Houston says a comprehensive package has to be developed, so it doesn’t make sense to commit to one piece of the puzzle before those pieces are all put together.

 

But in an interview for the 970 WMAY News Feed, Houston said additional revenues, including possible tax hikes, will almost certainly have to be part of the mix to address the city’s $230 million unfunded liability.

Proposal to Limit Video Gambling in Springfield Gains Support


A Springfield alderman says he’s a supporter of the free market… but also sees a place for government to step in to protect established businesses from unfair competition.

 

And that’s what Alderman Cory Jobe says he’s doing with his proposal to restrict future video gaming licenses.

 

Jobe says video gaming has become an important revenue stream for local bars and restaurants that have made a significant investment in facilities and jobs locally… and he wants to prevent them from being undercut by storefront gaming parlors that operate on a shoestring.

 

Half of the City Council has now publicly expressed support for Jobe’s plan, although some amendments could be introduced when the measure comes up for consideration next week.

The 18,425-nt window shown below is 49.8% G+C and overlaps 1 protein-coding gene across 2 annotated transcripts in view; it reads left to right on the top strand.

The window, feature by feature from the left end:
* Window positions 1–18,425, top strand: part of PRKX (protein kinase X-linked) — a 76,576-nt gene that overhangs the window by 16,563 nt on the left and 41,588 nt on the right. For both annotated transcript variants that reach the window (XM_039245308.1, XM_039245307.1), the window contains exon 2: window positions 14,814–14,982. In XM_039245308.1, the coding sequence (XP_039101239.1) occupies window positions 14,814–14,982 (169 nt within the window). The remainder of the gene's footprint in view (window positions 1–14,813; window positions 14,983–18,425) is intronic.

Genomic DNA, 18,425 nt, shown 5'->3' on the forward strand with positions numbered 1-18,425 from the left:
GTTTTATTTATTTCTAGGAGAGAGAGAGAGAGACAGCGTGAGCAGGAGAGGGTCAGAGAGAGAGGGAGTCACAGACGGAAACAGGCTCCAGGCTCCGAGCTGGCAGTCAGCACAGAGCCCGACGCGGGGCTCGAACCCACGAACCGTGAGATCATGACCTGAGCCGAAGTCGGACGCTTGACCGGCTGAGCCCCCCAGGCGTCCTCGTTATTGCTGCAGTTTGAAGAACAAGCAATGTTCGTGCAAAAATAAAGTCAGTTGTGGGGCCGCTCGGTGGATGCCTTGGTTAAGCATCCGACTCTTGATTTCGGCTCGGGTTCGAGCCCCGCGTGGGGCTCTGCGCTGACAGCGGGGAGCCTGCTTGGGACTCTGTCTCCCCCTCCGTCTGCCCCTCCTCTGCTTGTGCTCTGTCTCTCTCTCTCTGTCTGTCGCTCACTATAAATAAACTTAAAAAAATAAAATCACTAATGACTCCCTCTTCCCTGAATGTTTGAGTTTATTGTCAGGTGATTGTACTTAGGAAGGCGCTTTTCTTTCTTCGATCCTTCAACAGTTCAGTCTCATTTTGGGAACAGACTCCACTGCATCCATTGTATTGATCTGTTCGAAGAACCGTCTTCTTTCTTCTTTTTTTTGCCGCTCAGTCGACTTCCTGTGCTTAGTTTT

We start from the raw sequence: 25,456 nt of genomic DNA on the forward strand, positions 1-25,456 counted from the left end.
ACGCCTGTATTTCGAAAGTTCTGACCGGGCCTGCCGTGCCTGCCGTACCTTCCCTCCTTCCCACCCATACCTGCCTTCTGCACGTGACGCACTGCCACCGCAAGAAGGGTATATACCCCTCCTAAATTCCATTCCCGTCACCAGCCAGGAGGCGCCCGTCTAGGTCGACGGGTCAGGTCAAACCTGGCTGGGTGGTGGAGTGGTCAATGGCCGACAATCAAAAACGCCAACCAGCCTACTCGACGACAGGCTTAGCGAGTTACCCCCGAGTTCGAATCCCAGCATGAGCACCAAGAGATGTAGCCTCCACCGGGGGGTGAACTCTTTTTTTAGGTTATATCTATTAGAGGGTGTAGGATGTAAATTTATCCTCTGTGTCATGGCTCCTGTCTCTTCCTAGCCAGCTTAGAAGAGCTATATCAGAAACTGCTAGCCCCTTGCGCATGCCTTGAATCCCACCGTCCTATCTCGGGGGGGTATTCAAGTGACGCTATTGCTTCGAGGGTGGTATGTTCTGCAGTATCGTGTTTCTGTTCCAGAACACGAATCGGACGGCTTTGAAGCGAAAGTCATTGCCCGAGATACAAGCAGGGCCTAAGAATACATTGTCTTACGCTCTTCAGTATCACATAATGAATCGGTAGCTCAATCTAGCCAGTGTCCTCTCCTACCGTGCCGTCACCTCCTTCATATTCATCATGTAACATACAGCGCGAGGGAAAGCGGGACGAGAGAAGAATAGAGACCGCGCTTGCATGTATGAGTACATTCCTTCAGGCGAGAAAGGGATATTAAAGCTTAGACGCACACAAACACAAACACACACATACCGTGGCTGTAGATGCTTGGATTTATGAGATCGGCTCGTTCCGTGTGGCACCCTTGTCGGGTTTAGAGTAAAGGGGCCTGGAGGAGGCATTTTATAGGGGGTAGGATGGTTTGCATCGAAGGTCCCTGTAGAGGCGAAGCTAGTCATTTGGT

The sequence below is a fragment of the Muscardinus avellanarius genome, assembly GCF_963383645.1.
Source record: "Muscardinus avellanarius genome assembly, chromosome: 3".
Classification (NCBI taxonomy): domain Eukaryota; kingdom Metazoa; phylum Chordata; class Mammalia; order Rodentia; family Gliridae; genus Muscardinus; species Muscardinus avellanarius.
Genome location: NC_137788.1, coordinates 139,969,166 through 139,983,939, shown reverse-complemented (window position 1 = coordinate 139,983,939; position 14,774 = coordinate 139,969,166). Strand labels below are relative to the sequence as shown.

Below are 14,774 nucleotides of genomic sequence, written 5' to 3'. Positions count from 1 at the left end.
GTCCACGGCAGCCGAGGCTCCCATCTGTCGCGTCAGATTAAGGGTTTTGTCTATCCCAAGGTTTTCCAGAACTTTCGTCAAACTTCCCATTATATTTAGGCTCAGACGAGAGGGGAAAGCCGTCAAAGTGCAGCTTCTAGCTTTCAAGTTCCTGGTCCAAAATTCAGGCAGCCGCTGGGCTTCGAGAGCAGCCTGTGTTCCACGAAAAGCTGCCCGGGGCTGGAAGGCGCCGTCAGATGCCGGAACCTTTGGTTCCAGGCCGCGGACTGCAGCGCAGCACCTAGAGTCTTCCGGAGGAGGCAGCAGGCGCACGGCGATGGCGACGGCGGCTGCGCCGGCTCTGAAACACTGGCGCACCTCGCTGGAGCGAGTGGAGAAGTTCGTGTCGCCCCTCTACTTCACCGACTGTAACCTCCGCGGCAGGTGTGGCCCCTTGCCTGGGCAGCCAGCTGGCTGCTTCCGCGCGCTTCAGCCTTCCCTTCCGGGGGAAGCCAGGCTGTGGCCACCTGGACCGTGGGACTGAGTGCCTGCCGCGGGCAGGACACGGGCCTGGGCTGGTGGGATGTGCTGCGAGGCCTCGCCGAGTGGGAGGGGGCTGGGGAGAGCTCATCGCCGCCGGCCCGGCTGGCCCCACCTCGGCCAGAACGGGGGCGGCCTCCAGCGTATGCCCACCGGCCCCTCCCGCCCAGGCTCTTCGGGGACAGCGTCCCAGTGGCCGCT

Phone Scam Targets Ameren and CWLP Customers


A phone scam appears to be targeting customers of Ameren and City Water Light and Power.

 

ABC Newschannel 20 says the caller poses as a utility representative, demanding immediate payment of a bill and threatening to shut off power unless the person makes payment over the phone with a debit or credit card.

 

Both utilities say they will never demand immediate payment over the phone in that way.

District 186 Proposal For One-Day-Per-Week Late Start Runs Into Opposition


A proposal to start classes in District 186 an hour late, one day per week, is up in the air after concerns were voiced by parents and school board members.

 

That one hour per week would be used for teacher professional development.  But a meeting with a small group of parents found about half either somewhat or strongly opposed to the idea, because of the complications it would cause for parents trying to balance work demands and their child's school schedule.

 

School board members are also concerned, with some saying they would prefer a one-hour early dismissal once per week.  Others aren't sure there's enough time to implement any kind of dramatic change in the school schedule before the calendar must be finalized in mid-June.